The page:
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Ash Hill long barrow in Swinhope Park

List Entry Summary

This monument is scheduled under the Ancient Monuments and Archaeological Areas Act 1979 as amended as it appears to the Secretary of State to be of national importance. This entry is a copy, the original is held by the Department for Culture, Media and Sport.

Name: Ash Hill long barrow in Swinhope Park

List entry Number: 1013886

Location

The monument may lie within the boundary of more than one authority.

County: Lincolnshire

District: West Lindsey

District Type: District Authority

Parish: Swinhope

National Park: Not applicable to this List entry.

Grade: Not applicable to this List entry.

Date first scheduled: 30-Aug-1934

Date of most recent amendment: 02-Jan-1996

Legacy System Information

The contents of this record have been generated from a legacy data system.

Legacy System: RSM

UID: 27854

Asset Groupings

This list entry does not comprise part of an Asset Grouping. Asset Groupings are not part of the official record but are added later for information.

List entry Description

Summary of Monument

Legacy Record - This information may be included in the List Entry Details.

Reasons for Designation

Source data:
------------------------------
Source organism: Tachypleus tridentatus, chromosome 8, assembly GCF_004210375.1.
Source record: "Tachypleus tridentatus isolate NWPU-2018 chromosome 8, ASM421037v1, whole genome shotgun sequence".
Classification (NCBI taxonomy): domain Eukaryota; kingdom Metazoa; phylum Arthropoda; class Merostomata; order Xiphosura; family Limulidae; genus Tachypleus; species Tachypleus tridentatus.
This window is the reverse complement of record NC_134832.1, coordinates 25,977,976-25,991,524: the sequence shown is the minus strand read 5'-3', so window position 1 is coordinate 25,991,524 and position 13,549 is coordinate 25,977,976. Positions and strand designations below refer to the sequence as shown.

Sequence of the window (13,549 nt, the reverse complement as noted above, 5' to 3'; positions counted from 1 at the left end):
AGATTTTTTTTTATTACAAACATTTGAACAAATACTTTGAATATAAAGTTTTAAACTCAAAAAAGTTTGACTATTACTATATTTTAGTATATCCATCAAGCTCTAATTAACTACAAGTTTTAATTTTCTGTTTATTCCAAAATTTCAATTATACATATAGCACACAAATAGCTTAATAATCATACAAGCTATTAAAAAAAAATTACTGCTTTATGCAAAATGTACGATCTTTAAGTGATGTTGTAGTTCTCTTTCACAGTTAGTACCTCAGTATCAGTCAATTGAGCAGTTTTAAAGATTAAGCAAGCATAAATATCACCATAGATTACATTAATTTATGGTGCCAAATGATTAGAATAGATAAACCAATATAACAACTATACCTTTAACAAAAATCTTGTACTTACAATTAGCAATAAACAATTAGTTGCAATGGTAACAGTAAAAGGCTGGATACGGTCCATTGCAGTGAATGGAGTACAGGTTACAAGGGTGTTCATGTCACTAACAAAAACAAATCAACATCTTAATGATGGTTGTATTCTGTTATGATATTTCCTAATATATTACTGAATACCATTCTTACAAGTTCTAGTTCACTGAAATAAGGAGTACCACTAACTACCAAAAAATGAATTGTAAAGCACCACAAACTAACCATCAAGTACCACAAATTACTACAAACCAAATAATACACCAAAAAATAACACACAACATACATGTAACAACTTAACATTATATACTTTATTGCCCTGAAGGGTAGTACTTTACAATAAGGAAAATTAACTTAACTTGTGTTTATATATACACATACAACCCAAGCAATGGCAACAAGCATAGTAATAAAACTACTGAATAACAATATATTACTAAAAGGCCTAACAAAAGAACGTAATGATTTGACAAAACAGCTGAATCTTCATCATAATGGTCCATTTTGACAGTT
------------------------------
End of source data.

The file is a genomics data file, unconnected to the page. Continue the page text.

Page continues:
Long barrows were constructed as earthen or drystone mounds, generally with flanking ditches. They acted as funerary monuments during the Early and Middle Neolithic periods (3400-2400 BC), representing the burial places of Britain's early farming communities, and as such are amongst the oldest field monuments surviving in the present landscape. Where investigated, long barrows appear to have been used for communal burial, often with only parts of the human remains having been selected for interment. Certain sites provide evidence for several phases of funerary activities preceding the construction of the barrow mound, including ditched enclosures containing structures related to various rituals of burial. It is probable, therefore, that long barrows acted as important spiritual sites for their local communities over considerable periods of time. The long barrows of the Lincolnshire Wolds and their adjacent regions have been identified as a distinct regional grouping of monuments in which the flanking ditches are continued around the ends of the barrow mound, either continuously or broken by a single causeway towards one end. More than 60 examples of this type of monument are known; a small number of these survive as earthworks, but the great majority of sites are known as cropmarks and soilmarks recorded on aerial photographs where no mound is evident at the surface. Not all Lincolnshire long barrows include mounds. Current limited understanding of the processes of Neolithic mortuary ritual in Lincolnshire is that the large barrow mound represents the final phase of construction which was not reached by all mortuary monuments. Many of the sites where only the ditched enclosure is known have been interpreted as representing monuments which had fully evolved mounds, but in which the mound itself has been degraded or removed by subsequent agricultural activity. In a minority of cases, however, the ditched enclosure will represent a monument which never developed a burial mound. As a distinctive regional grouping of one of the few types of Neolithic monuments known, these sites are of great value. They were all in use over a great period of time and are thus highly representive of changing cultures of the peoples who built and maintained them. All forms of long barrow on the Lincolnshire Wolds and its adjacent regions are therefore considered to be of national importance and all examples with significant surviving remains are considered worthy of protection.